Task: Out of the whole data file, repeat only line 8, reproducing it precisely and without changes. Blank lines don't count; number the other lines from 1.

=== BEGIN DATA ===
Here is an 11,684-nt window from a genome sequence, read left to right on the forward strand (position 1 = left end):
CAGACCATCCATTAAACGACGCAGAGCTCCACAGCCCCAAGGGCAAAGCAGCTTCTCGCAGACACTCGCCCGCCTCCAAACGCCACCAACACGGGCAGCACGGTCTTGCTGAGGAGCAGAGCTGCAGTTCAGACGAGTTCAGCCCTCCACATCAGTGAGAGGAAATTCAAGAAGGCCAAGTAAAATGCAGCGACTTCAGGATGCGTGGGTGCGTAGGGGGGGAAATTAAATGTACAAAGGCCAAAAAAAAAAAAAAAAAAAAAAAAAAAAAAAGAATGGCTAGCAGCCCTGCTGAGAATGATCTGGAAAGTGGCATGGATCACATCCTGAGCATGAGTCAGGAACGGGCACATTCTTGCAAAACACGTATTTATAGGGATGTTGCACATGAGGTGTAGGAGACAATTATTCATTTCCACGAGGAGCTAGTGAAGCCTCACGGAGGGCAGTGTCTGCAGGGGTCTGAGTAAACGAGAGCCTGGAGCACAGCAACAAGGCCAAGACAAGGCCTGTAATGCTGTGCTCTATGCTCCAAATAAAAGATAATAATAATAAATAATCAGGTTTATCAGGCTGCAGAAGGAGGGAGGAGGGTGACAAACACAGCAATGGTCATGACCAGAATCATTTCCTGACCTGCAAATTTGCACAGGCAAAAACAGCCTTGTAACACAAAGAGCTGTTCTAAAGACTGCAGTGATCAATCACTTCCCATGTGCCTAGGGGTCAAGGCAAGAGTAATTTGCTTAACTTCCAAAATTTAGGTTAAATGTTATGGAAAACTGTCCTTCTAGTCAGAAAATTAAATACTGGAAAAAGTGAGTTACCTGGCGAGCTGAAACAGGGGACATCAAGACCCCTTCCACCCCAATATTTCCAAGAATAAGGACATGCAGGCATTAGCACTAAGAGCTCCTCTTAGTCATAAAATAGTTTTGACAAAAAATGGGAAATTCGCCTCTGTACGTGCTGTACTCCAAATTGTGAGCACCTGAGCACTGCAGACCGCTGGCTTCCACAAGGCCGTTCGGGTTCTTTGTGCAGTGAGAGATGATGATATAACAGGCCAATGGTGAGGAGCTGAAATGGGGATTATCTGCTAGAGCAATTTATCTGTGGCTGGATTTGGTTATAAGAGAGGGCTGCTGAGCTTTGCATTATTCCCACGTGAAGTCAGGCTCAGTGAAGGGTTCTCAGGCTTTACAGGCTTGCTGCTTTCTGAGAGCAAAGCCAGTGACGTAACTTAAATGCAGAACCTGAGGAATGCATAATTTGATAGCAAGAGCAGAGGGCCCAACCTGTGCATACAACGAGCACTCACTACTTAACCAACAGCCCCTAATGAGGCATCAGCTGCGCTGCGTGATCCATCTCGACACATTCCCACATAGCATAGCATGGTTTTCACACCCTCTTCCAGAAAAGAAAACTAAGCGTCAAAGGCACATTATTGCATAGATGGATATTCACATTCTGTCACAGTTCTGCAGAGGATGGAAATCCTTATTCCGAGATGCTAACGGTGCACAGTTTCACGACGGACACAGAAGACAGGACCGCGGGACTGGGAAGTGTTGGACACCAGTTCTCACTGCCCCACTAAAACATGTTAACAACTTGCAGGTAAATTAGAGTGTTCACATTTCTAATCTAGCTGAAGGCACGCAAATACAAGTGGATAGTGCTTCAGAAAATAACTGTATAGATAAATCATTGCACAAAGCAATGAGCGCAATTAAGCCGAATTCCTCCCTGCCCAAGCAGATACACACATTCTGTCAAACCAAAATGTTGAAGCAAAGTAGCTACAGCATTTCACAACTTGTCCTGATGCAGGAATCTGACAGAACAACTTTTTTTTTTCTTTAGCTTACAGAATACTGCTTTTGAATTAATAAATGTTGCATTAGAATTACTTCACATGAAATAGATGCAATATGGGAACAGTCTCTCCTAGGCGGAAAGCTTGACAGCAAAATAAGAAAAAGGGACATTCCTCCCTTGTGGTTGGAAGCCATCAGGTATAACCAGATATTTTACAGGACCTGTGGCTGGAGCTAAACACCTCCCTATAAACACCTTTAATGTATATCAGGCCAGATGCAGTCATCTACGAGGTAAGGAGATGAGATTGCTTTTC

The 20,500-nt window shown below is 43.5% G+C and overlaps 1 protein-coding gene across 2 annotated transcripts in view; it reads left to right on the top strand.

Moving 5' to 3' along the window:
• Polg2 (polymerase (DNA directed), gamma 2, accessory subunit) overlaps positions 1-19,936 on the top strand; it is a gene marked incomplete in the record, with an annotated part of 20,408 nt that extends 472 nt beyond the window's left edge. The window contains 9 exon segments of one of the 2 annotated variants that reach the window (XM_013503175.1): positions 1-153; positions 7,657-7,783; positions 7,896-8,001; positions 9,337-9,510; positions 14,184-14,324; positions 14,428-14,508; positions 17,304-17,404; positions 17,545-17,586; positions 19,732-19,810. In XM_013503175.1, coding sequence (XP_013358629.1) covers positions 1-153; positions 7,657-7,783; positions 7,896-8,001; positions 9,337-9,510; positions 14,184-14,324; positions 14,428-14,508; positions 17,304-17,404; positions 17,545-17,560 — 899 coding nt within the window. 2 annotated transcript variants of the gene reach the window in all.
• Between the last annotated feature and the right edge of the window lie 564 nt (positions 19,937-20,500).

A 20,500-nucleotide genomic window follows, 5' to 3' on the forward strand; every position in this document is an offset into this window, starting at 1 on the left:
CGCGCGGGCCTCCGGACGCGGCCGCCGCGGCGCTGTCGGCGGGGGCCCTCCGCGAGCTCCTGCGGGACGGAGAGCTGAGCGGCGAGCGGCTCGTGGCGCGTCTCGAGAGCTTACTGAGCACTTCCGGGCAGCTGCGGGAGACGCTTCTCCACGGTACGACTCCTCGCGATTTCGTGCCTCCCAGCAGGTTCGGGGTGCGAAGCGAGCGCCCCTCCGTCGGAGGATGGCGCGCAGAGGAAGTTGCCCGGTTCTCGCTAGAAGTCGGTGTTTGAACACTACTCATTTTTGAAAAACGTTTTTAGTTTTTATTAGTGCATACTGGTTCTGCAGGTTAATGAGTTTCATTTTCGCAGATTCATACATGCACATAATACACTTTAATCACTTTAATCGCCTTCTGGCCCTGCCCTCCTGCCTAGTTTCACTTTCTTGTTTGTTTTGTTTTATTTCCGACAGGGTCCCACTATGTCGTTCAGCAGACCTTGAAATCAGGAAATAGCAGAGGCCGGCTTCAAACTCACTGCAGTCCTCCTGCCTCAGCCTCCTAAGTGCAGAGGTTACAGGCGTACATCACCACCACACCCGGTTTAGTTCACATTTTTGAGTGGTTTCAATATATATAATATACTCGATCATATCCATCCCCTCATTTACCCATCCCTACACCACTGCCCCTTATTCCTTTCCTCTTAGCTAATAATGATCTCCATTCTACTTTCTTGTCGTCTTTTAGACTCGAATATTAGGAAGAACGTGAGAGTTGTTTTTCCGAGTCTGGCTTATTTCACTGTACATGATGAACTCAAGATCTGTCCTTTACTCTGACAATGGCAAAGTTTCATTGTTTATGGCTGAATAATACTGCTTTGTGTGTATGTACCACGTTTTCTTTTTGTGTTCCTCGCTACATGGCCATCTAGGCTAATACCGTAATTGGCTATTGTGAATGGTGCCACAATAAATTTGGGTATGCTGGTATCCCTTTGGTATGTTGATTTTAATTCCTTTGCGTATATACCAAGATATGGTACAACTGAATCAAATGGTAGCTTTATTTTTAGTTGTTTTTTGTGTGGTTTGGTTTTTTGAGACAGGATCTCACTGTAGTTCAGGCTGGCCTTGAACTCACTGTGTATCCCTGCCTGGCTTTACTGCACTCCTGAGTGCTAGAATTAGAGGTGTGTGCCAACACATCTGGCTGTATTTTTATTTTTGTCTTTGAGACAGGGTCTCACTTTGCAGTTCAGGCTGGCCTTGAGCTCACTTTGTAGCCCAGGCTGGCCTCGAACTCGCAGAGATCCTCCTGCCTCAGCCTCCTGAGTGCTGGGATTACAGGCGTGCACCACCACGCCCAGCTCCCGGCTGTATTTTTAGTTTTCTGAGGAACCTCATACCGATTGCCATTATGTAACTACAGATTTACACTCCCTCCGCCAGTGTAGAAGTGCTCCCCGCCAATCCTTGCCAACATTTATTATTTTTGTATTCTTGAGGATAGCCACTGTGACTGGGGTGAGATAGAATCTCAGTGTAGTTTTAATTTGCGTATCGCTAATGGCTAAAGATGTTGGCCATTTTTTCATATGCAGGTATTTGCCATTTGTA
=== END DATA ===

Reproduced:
CGCGCGGGCCTCCGGACGCGGCCGCCGCGGCGCTGTCGGCGGGGGCCCTCCGCGAGCTCCTGCGGGACGGAGAGCTGAGCGGCGAGCGGCTCGTGGCGCGTCTCGAGAGCTTACTGAGCACTTCCGGGCAGCTGCGGGAGACGCTTCTCCACGGTACGACTCCTCGCGATTTCGTGCCTCCCAGCAGGTTCGGGGTGCGAAGCGAGCGCCCCTCCGTCGGAGGATGGCGCGCAGAGGAAGTTGCCCGGTTCTCGCTAGAAGTCGGTGTTTGAACACTACTCATTTTTGAAAAACGTTTTTAGTTTTTATTAGTGCATACTGGTTCTGCAGGTTAATGAGTTTCATTTTCGCAGATTCATACATGCACATAATACACTTTAATCACTTTAATCGCCTTCTGGCCCTGCCCTCCTGCCTAGTTTCACTTTCTTGTTTGTTTTGTTTTATTTCCGACAGGGTCCCACTATGTCGTTCAGCAGACCTTGAAATCAGGAAATAGCAGAGGCCGGCTTCAAACTCACTGCAGTCCTCCTGCCTCAGCCTCCTAAGTGCAGAGGTTACAGGCGTACATCACCACCACACCCGGTTTAGTTCACATTTTTGAGTGGTTTCAATATATATAATATACTCGATCATATCCATCCCCTCATTTACCCATCCCTACACCACTGCCCCTTATTCCTTTCCTCTTAGCTAATAATGATCTCCATTCTACTTTCTTGTCGTCTTTTAGACTCGAATATTAGGAAGAACGTGAGAGTTGTTTTTCCGAGTCTGGCTTATTTCACTGTACATGATGAACTCAAGATCTGTCCTTTACTCTGACAATGGCAAAGTTTCATTGTTTATGGCTGAATAATACTGCTTTGTGTGTATGTACCACGTTTTCTTTTTGTGTTCCTCGCTACATGGCCATCTAGGCTAATACCGTAATTGGCTATTGTGAATGGTGCCACAATAAATTTGGGTATGCTGGTATCCCTTTGGTATGTTGATTTTAATTCCTTTGCGTATATACCAAGATATGGTACAACTGAATCAAATGGTAGCTTTATTTTTAGTTGTTTTTTGTGTGGTTTGGTTTTTTGAGACAGGATCTCACTGTAGTTCAGGCTGGCCTTGAACTCACTGTGTATCCCTGCCTGGCTTTACTGCACTCCTGAGTGCTAGAATTAGAGGTGTGTGCCAACACATCTGGCTGTATTTTTATTTTTGTCTTTGAGACAGGGTCTCACTTTGCAGTTCAGGCTGGCCTTGAGCTCACTTTGTAGCCCAGGCTGGCCTCGAACTCGCAGAGATCCTCCTGCCTCAGCCTCCTGAGTGCTGGGATTACAGGCGTGCACCACCACGCCCAGCTCCCGGCTGTATTTTTAGTTTTCTGAGGAACCTCATACCGATTGCCATTATGTAACTACAGATTTACACTCCCTCCGCCAGTGTAGAAGTGCTCCCCGCCAATCCTTGCCAACATTTATTATTTTTGTATTCTTGAGGATAGCCACTGTGACTGGGGTGAGATAGAATCTCAGTGTAGTTTTAATTTGCGTATCGCTAATGGCTAAAGATGTTGGCCATTTTTTCATATGCAGGTATTTGCCATTTGTA